By: 27 March 2024
Revolutionising leasehold: exploring the impacts of the reform bill

Adam Davis is based in Leeds as a partner in the residential leasehold law team at Coole Bevis LLP. Adam provides insights into the leasehold and freehold reform bill, exploring the proposed reforms and the potential impact they will have on leaseholders and freeholders. 


Whatthe leasehold and freehold reform bill?

The leasehold and freehold reform bill (“the bill”) is the second part of a legislative package intended to reform the area of leasehold law. It follows the leasehold reform (ground rent) act 2022, which put an end to ground rents for most new residential leasehold properties in England and Wales. 


Why is it being introduced? 

In 2017 the government pledged to protect homeowners from “feudal” leasehold practices and announced its commitment to “tackling unfair practices in the leasehold market”.  As part of this initiative, the government launched a consultation process aimed at establishing the most practical measures to, as they put it, “improve consumer choice and fairness in leasehold”. The consultation received over 6,000 responses, and consequently the government committed to legislate on a range of areas identified within those responses. The bill therefore, following the implementation of the leasehold reform (ground rent) act 2022, represents the culmination of the government’s stated commitment to bring about leasehold reform. 

In a nutshell, or a peppercorn if you prefer (ba-dum), a major objective of the bill is to make it cheaper and easier for leaseholders of both houses and flats, to extend their leases or to buy their freehold.  It also aims to impose greater regulation on matters such as service charges, costs and management, whilst seeking to increase leaseholder eligibility for building safety protections.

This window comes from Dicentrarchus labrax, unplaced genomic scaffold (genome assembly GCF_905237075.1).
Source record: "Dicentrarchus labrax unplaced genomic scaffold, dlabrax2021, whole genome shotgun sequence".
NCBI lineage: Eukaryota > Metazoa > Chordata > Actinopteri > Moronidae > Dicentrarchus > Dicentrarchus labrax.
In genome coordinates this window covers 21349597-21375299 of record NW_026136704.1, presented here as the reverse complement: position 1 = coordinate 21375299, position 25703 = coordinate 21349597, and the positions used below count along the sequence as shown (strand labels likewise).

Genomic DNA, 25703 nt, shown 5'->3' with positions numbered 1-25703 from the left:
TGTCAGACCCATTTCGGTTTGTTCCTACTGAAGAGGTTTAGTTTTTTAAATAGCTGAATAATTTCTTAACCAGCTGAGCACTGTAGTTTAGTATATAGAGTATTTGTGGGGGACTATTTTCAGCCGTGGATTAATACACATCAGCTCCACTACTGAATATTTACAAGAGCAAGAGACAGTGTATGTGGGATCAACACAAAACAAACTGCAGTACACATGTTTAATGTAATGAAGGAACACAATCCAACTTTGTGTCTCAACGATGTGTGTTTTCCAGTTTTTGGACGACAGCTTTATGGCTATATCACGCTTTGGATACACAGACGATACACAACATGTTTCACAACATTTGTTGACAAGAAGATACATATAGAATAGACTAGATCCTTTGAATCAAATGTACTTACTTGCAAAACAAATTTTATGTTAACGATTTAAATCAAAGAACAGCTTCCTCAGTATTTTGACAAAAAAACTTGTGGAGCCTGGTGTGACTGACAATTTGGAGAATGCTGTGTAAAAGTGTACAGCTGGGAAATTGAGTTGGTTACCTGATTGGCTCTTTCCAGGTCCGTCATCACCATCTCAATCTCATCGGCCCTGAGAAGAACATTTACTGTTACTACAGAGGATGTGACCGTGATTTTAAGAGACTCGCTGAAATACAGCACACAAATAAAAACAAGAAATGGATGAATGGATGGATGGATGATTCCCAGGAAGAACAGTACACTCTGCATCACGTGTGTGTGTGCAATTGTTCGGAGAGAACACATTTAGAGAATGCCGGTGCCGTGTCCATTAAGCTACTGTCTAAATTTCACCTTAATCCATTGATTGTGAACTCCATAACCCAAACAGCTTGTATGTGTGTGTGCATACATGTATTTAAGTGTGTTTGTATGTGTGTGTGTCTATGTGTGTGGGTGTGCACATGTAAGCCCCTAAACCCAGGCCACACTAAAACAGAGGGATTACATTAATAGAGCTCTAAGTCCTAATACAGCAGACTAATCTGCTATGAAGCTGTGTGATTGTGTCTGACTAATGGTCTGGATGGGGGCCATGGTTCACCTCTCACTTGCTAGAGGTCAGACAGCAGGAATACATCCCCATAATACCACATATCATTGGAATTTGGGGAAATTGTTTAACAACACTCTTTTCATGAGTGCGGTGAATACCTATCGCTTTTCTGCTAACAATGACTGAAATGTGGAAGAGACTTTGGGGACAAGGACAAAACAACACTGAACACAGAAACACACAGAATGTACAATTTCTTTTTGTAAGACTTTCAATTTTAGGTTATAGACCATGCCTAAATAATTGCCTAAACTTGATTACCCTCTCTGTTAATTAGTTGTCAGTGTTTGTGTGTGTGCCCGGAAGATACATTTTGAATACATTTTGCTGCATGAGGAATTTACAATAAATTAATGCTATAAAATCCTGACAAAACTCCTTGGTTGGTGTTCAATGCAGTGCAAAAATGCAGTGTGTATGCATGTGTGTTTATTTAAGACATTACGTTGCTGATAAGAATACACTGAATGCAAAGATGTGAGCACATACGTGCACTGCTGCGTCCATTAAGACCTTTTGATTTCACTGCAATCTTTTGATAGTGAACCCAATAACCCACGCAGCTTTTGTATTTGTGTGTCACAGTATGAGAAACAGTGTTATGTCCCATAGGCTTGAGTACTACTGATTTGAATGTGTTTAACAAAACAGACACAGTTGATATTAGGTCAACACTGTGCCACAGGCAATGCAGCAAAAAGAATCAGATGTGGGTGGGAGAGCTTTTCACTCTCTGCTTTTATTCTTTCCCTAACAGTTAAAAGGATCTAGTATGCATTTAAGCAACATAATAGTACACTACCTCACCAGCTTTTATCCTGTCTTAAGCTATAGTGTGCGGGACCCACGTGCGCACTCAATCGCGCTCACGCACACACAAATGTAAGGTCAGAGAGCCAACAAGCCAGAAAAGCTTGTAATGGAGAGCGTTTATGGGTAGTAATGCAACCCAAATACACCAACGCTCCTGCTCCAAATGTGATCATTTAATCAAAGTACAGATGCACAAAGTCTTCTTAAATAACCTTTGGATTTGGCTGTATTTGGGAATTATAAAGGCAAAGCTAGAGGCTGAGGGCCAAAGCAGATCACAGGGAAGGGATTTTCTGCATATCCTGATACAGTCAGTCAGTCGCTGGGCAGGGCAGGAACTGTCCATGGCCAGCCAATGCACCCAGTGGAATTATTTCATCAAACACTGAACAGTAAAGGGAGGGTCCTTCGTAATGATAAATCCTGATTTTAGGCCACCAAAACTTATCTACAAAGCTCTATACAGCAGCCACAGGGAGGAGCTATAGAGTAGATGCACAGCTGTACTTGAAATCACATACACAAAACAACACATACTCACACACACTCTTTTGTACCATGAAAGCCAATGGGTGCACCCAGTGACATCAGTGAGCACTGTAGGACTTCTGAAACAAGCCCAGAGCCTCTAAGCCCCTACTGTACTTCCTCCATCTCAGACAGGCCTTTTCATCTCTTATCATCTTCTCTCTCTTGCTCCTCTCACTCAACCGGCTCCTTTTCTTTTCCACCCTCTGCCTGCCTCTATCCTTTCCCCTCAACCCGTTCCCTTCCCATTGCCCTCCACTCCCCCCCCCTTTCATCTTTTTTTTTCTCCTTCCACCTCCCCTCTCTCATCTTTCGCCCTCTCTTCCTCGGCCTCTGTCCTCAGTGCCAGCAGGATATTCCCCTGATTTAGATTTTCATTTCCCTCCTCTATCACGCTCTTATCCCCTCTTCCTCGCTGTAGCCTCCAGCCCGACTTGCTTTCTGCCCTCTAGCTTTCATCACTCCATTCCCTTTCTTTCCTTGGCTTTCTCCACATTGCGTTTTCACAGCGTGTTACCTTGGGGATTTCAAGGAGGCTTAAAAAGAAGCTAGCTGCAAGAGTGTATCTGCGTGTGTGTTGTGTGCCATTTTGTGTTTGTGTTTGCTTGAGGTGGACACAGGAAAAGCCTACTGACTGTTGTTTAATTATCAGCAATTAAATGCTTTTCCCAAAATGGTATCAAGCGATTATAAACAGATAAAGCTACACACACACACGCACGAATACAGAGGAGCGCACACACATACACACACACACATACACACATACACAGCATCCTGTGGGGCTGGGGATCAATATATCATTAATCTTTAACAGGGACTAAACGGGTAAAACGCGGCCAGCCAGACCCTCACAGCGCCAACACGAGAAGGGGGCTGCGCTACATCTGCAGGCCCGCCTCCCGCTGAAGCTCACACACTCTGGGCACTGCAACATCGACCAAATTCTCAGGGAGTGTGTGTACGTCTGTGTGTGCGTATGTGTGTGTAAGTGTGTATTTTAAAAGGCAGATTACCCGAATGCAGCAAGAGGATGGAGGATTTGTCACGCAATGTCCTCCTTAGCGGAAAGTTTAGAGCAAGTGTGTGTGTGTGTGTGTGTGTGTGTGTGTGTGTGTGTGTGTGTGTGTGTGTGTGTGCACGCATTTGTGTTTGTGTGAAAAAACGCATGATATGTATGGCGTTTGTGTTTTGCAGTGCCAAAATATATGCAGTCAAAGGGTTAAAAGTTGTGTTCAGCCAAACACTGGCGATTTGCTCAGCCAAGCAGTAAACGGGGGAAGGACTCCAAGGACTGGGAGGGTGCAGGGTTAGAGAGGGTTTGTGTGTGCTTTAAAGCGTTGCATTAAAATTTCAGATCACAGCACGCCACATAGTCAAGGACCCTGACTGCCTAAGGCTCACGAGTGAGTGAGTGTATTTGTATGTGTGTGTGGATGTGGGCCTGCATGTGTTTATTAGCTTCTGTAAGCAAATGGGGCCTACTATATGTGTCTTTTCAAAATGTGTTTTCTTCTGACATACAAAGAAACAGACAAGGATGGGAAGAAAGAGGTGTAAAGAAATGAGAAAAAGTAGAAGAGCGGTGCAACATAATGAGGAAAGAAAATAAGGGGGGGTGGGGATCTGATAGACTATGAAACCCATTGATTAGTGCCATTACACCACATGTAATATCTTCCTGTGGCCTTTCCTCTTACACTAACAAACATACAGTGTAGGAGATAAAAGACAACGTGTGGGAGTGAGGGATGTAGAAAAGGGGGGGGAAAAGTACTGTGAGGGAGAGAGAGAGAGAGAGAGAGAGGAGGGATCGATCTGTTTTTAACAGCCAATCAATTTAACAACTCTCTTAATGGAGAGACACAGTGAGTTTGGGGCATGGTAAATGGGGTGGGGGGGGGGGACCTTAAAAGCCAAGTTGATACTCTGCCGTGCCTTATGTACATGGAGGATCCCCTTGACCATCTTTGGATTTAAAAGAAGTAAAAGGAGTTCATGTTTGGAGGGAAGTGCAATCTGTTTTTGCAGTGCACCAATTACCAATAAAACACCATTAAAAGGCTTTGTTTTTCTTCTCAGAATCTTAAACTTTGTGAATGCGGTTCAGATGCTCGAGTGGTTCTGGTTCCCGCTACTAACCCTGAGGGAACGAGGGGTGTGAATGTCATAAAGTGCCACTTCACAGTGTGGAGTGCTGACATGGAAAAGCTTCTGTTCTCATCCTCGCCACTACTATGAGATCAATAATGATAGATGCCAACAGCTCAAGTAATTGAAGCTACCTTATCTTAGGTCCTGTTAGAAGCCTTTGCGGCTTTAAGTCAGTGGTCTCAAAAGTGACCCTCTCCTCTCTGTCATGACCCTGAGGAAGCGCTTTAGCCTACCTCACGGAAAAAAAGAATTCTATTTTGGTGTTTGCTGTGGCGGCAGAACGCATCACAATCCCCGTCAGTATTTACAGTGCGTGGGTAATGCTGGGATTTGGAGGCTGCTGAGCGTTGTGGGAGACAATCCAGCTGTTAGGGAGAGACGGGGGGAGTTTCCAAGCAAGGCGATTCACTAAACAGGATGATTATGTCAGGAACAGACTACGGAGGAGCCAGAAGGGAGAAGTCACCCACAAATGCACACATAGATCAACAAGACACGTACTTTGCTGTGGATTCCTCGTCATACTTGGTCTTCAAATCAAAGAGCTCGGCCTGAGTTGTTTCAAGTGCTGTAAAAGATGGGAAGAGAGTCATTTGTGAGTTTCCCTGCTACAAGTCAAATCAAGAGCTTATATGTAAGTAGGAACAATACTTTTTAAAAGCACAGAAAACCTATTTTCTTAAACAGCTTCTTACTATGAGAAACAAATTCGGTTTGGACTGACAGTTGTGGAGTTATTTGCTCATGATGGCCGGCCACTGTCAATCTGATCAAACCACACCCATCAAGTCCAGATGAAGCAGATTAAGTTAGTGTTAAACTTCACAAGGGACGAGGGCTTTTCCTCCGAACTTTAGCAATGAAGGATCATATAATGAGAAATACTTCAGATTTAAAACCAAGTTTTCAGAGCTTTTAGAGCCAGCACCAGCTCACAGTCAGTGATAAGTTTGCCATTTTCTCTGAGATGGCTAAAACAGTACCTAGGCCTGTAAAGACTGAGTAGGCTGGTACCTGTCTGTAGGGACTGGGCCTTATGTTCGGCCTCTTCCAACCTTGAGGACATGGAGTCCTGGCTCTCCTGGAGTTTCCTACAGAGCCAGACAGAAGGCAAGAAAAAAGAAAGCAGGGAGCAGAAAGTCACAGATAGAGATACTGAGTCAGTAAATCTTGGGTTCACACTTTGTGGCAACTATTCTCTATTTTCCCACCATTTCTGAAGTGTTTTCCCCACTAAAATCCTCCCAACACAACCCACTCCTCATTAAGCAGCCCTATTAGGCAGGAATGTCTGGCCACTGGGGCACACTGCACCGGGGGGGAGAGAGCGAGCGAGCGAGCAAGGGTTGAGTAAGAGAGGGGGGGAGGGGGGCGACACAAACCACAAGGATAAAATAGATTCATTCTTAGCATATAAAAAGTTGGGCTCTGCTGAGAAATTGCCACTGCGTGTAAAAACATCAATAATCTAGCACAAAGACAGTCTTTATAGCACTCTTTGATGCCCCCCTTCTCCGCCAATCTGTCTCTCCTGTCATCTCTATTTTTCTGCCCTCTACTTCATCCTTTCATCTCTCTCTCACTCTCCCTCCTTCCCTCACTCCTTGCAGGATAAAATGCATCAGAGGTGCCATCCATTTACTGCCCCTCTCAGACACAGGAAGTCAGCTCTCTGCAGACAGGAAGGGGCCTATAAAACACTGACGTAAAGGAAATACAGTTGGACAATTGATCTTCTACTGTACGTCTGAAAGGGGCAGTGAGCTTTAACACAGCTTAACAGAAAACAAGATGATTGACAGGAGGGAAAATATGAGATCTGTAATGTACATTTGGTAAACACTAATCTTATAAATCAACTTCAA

What’s currently in the bill? 

Some of the main provisions in the current form of the bill, designed to deliver the above objectives, include: 

  • Increasing the standard lease extension term for both flats and houses to 990 years, at a peppercorn ground rent. Previously, the maximum permissible term for lease extensions of flats and houses was 90 and 50 years respectively. 
  • Removing the minimum two-year ownership requirement for leaseholders of flats who wish to extend their lease. Similarly, it will enable leaseholders of houses to extend their lease or buy their freehold as soon as they purchase, instead of having to satisfy the current two-year ownership requirement. 
  • Introducing an outright ban on the grant and/or assignment of ‘certain’ long residential leases on houses. 
  • Capping the treatment of ground rents at 0.1% of the market value of the freehold interest for the purposes of calculating the premium payable for lease extensions and freehold purchases, thereby (theoretically) resulting in cheaper premiums. 
  • Increasing the eligibility of leaseholders within mixed-use buildings to enfranchise. Leaseholders are currently unable to enfranchise if more than 25% of their building floorspace is for non-residential use. However, The bill will increase this threshold to 50%.